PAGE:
Director Franck (P2) Khalfoun has definitely made his mark on the world of disturbing horror cinema with his second full length film. An update of the infamous 1980 Grindhouse classic, the plot, though very simplistic, completely and successfully captures the imagination of its audience in the opening sequence, spotlighting its stars acting ability as well as the director's own knack for ultra-realism. This is a task that the original failed to accomplish in its entirety, let alone its pre-credits scene.
Though the directing is superb, especially for a relatively unknown filmmaker, the movie is vastly superior to the original due to its stellar screenplay, co-written by Gregory (Mirrors, The Hills Have Eyes) Levasseur and Alexandre (High Tension, Piranha) Aja. This trio of fillmakers combined are the next heir apparent to horror master Wes (A Nightmare on Elm Street, Scream) Craven, and they prove it by taking such a colossal flop of an original and updating it to the point of near perfection. In one of quite possibly the most disturbing films ever made, star Elijah (The Lord of the Rings series, The Faculty) Wood is expertly cast as cold and calculating Frank, a loner living in his deceased mother's mannequin shop and harboring an extreme fetish for scalping pretty women he stalks on the streets. Told entirely from Frank's perspective, the camera is literally his eyes, only giving the occasional glimpse through mirrors and other neat camera tricks of the main character's own face.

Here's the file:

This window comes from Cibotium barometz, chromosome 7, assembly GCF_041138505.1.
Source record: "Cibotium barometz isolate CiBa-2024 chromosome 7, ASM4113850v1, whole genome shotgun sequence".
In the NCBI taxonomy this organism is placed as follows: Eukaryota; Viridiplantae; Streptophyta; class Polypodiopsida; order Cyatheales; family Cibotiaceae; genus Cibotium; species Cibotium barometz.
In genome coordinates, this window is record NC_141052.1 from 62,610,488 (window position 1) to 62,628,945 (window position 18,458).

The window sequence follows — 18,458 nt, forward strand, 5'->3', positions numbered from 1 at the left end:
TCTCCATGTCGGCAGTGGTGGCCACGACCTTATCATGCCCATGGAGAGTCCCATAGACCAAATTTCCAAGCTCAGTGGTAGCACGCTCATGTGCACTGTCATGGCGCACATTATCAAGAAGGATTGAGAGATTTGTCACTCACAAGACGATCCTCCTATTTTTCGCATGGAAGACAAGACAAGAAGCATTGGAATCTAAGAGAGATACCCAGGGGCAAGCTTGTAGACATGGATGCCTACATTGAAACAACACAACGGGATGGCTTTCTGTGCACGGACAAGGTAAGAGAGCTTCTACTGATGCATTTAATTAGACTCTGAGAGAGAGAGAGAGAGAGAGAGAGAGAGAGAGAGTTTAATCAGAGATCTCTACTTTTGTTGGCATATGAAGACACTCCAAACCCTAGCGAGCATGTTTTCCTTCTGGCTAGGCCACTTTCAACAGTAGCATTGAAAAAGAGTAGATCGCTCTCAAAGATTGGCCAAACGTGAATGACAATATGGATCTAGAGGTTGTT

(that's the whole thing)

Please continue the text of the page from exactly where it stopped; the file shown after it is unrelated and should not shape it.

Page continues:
Perhaps the greatest strength of this character study piece in depravity is the performance, which is much more than simply a voiceover, by Wood. Usually typecast in either the fantasy genre or as the loveable nerd, this was a strange and brave career choice for him as an actor seemingly forever trapped on the B-list. Though this is not the type of film that will appeal to most audiences (and the producers obviously knew that, not giving it a theatrical release), this is certainly a highlight among his quite outstanding career from child actor to respectable adult movie star. It takes a lot these days to shock the average audience, and though some will seek this film out because they are familiar with the original, most will be genuinely shocked by the general plot and uncomfortable portrayal of such savage violence. And if the audience has not seen the original, they are in for a true surprise indeed. This is, as it stands, one of the best films of the year. And sadly, most people will not even give it a try because they have never even heard of its existence. And even then, the genre may turn them off completely. But rest assured, this is not only one of Wood's best performances of his career, but possibly the best film in this trio of behind-the-scenes masters as well.